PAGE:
Letter from Jerome Epstein, Jr. to Mr. and Mrs. Jerome Epstein and Mr. Louis Green, dated August 16th, 1944





Letter from Jerome Epstein, Jr. to Mr. and Mrs. Jerome Epstein and Mr. Louis Green, dated August 16th, 1944


Epstein, Jerome, Jr.


Letter written by Jerome Epstein, Jr. while undergoing training at Camp Polk, LA discussing food, war news, movies, post-war plans, and hometown news.



4 pages


World War, 1939-1945



Jerome Epstein Papers #C0262, Box 1 Folder 3


George Mason University Libraries


Copyright not held by George Mason University Libraries. Restricted to personal, non-commercial use only. For permission to publish, contact Special Collections Research Center, George Mason University Libraries.


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August 16, 1944
Dear Mother, Dad and Grandpa,
Again I am writing from the library. It is 1:20 in the afternoon and I finished lunch at the Service Club about an hour ago. It was very good, by the way. I had fried fish, mashed potatoes and gravy, peas, 2 peach salads, bread, and 2 glasses of iced tea. Earlier in the morning I had 6 doughnuts and a 7-up at the PX, so I feel pretty well stuffed right now. I have not been eating breakfast though these mornings, for I have been getting up too late to make it. Breakfast here in camp is at 7:00 and I have been getting up around 7:30 or a quarter till [sic] eight. However, I have been making up for it with the other 2 meals during the day.
This morning I had to police the company area. It didn’t take long. After that I had a shower and shave and then came up here to the old standby, the Service Club.

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It was swell taking to you again this morning, Mother. I kept on talking and talking after we were disconnected, not realizing what had happened. There really isn’t much to tell you over the phone, but it’s just good to hear your voice.
I noticed that the PX got the new “Sat. Evening Post” in today, so I will buy a copy.
It is awfully hot here, worse than ever, but I haven’t been bothered by it this week so much because I have not been working hard or wearing those hot uniforms (fatigues, leggings, helmet, etc.) It will be awfully difficult to get used to the old routine again. I just wish the war would end. Of course the end of the European war or even both wars won’t mean the end of all this disgusting training, etc., but still it would provide some hope. How I long for the Nazis to crack today – this very hour, this very minute. I don’t want much do I? Well, I guess I can’t be blamed for thinking about it, anyway. I’m afraid that in spite of all our brilliant success, if we have to depend of [sic] military operations it will still take a long, long while to defeat Germany. If someone favorable to the Allies would only overthrow the Nazis and surrender unconditionally. But I just don’t see how this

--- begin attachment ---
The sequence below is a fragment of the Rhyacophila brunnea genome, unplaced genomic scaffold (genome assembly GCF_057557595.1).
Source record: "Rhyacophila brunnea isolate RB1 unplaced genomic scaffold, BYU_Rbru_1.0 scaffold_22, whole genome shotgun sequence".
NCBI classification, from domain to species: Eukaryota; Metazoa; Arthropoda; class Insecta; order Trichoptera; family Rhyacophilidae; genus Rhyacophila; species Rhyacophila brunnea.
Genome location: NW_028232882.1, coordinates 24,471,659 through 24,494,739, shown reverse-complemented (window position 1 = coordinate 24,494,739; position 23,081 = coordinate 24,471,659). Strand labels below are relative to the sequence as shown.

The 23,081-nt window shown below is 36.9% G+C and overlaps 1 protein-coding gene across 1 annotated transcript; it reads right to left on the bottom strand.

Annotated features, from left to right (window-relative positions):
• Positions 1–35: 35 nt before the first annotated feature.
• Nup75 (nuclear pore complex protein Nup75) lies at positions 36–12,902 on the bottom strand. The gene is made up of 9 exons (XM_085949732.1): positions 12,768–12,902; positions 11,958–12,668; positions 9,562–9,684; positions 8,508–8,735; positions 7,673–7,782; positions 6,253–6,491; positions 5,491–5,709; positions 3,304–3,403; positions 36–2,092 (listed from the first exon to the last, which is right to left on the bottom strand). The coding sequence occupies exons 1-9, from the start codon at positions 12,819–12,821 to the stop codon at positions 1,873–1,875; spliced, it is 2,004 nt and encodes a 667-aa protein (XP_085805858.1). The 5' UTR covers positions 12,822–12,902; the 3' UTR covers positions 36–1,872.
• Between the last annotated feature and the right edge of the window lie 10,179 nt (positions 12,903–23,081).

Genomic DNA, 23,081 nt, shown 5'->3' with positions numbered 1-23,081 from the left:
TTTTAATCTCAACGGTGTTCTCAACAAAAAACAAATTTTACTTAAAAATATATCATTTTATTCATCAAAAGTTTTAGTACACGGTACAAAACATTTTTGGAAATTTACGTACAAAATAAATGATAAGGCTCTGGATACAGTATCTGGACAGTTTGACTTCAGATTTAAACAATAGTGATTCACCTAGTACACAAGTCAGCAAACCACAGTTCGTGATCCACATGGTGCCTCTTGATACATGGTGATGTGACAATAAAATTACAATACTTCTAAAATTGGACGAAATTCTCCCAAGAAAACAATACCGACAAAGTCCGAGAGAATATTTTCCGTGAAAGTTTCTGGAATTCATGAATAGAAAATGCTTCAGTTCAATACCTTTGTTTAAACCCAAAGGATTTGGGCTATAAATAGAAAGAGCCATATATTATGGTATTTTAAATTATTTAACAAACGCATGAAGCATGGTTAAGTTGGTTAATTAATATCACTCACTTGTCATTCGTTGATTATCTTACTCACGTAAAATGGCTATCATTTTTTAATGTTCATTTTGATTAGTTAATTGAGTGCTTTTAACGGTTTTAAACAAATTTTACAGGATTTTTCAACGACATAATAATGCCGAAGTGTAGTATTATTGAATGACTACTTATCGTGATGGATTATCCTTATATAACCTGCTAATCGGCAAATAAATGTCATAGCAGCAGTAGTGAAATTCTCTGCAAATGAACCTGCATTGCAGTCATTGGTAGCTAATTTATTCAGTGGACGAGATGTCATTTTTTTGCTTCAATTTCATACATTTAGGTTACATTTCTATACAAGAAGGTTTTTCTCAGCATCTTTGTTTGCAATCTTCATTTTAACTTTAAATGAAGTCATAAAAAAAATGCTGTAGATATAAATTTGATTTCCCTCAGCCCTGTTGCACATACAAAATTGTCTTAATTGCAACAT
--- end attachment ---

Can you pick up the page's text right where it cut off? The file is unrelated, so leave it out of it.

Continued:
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(3) August 16, 1944
could ever be possible.
When I get back in the field please send me as many papers and magazines as possible. I do want to keep up with the news.
I got 3 Dayton papers yesterday, the Thursday, Friday, and Saturday editions. I don’t know why they must come bunched up like that. I imagine they send one out every day in Dayton. The fault must be somewhere else along the line.
Mother, as I told you this morning, I received your letter yesterday – the one with the article about Bill Epstein. He is certainly very clever.
Yes, I would like to write, etc., but I neither the time nor the necessary experience required for it. Maybe I could try my hand at it if I only had time, but how can I find that time when I ever find it difficult to get a few minutes to write these letters to you? Believe me, though, I am going to study journalism, etc., after the war. No pre-med or anything of the kind, thank God!
I saw a terrible double feature last night. I walked out before it was over. I knew it wouldn’t

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be good, but wanted something to do. Tonight’s show, “Mr Winkle Goes to War” with Edward G. Robinson, should be very good. It’s something new for E.G. Robinson. It’s the story of a man in his 40’s who was drafted in the beginning and stayed in even though he could get out – a meek little man. Imagine Robinson playing that role.
You should have heard the audience the other night when in the pre-view he refused an honorable discharge, preferring to stay in the Army.
What does Seymour have to say? It’s nice that Aunt Fannie is able to hear from him so often. I don’t care where you are, in the front lines or in the rear, it’s still plenty bad.
I have been thumbing through a copy of “Who’s Who” and I found several names that I recognized –Rob’t Nathan, your friend, Dad, Basil Walters, Dr. Brill, my chem. Prof. at Miami, and Dr. Bain of Miami whose wife was my government teacher.
Well, the cake is all gone now. I certainly did enjoy it, though. It kept so well. The frosting didn’t melt at all. It was packed very well, Dad.
That’s about all for now, I guess. Love of to you all.
Jerome, Jr.

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